node package manager

sugarskull


![/sugarskull/](https://github.com/flatiron/SugarSkull/raw/master/img/sugarskull.png)

Website/Demo: http://flatiron.github.com/sugarskull

SugarSkull is a router. Sugarskull can handle location.hash-based routing on the server, url.path-based routing for HTTP requests, and optimist-based routing for cli applications. As a client side router, it's the smallest amount of glue needed for building dynamic single page applications.

On the client, SugarSkull has no dependencies---not even jquery.

Examples

Client-Side Hash Routing

<!html>
<html>
  <head>
    <script src="/sugarskull.js"></script> 
    <script>
 
      var meow = function (req, res) { /* ... */ },
          scratch = function (req, res) { /* ... */ };
 
      var routes = {
 
        '/dog': bark,
        '/cat': [meow, scratch]
      };
 
      var router = Router(routes);
    </script> 
  </head>
  <body>
    <!-- body goes here -->
  </body>
</html>

Server-Side HTTP Routing

var http = require('http'),
    sugarskull = require('../lib/sugarskull');
 
var router = new sugarskull.http.Router();
 
var server = http.createServer(function (req, res) {
  router.dispatch(req, res, function (err) {
    if (err) {
      res.writeHead(404);
      res.end();
    }
  });
});
 
router.get(/foo/, function () {
  this.res.writeHead(200, { 'Content-Type': 'text/plain' })
  this.res.end('hello world\n');
});
 
server.listen(8080);
console.log('vanilla http server with sugarskull running on 8080');

Motivation

Sometimes you only need a wrench, not the toolbox with a hammer, screwdriver, etc. sugarskull is small. it does one job and does it well. It's not a framework, its a simple tool easy to add or remove. It promotes centralizing router logic so it's not intertwined throughout your code. Sugarskull was intended to replace backbone.js routes and provide a lighter weight, less sinatra-like alternative to sammy.js.

Storing some information about the state of an application within the URL allows the URL of the application to be emailed, bookmarked or copied and pasted. When the URL is visited it restores the state of the application. A client side router will also notify the browser about changes to the page, so even if the page does not reload, the back/forward buttons will give the illusion of navigation.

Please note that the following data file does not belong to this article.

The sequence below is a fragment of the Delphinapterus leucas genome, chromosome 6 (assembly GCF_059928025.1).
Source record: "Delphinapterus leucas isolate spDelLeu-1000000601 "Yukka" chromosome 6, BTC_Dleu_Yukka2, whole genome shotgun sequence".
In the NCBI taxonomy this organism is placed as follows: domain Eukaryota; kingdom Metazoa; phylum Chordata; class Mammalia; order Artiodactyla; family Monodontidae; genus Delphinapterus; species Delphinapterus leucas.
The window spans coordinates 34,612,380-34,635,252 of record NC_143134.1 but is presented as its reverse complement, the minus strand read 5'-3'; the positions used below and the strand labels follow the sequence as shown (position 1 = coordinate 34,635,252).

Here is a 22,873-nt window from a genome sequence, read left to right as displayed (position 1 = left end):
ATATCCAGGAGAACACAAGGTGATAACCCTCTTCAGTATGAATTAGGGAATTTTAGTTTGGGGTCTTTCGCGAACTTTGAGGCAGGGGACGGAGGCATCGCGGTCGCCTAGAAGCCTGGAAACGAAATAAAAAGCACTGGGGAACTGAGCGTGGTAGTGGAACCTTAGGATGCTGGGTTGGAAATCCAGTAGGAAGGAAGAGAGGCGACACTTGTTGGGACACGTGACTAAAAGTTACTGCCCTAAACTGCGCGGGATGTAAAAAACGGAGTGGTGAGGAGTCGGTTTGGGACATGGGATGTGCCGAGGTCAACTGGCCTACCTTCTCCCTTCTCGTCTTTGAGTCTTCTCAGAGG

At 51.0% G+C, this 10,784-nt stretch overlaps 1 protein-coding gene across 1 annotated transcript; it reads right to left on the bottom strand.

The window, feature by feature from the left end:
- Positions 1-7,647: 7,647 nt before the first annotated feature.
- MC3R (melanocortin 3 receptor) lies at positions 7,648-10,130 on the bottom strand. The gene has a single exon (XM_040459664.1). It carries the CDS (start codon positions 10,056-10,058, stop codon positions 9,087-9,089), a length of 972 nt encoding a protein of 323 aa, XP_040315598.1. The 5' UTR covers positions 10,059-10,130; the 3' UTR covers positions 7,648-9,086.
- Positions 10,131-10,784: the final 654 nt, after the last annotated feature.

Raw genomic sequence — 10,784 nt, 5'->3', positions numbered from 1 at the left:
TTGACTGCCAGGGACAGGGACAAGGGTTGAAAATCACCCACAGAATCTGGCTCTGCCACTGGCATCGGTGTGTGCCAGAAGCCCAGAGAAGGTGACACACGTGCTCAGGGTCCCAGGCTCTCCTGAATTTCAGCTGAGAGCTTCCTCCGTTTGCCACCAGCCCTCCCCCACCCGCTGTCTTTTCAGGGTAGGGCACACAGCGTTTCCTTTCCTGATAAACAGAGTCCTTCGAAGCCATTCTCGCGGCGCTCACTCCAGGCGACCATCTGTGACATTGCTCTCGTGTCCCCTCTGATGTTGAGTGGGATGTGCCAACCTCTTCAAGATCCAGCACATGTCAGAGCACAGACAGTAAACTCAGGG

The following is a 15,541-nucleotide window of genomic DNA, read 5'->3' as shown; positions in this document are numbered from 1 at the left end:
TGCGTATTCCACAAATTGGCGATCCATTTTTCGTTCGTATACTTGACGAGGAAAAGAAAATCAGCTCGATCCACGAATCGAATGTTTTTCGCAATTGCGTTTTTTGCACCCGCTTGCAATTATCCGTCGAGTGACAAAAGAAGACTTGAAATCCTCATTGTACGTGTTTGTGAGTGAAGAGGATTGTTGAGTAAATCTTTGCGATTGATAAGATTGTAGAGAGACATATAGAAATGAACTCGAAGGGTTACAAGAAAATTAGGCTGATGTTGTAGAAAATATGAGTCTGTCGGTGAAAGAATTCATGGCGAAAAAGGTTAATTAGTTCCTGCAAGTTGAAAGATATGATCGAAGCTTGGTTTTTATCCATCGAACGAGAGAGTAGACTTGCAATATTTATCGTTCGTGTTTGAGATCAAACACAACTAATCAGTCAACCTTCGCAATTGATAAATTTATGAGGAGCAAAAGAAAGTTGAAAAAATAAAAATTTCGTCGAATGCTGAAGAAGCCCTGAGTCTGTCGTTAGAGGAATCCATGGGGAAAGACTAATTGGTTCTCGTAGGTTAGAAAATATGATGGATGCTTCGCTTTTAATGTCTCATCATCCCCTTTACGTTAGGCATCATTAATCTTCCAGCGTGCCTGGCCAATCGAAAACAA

The HTML5 history API isn't a replacement for using the location hash. The HTML5 history API requires that a URL resolves to real assets on the server. It is also designed around the requirement that all pages should load without Javascript. SugarSkull targets script-rich applications whose audience is well-known.

Anatomy of a Route

In general, SugarSkull associates functions with routes. When routing occurs, if the route matches one defined in SugarSkull's routing table then the function(s) associated with that route are executed.

The url is divided into two parts, divided by a "#":

HTTP Routing

Server-Side

The part of the url before the "#" is considered a server-side path, and is routed server-side.

Client-Side

The part of the url after the "#" is not considered part of the document's path, and is routed client-side for single-page apps.

HashRoute

CLI

SugarSkull routes for cli options are based on command line input instead of url, based on the output of optimist.

Usage

Constructor

 
  var router = Router(routes);
 

routes (required)

An object literal that contains nested route definitions. A potentially nested set of key/value pairs. The keys in the object literal represent each potential part of the URL. The values in the object literal contain references to the functions that should be associated with them. bark and meow are two functions that you have defined in your code.

 
  var routes = { // an object literal.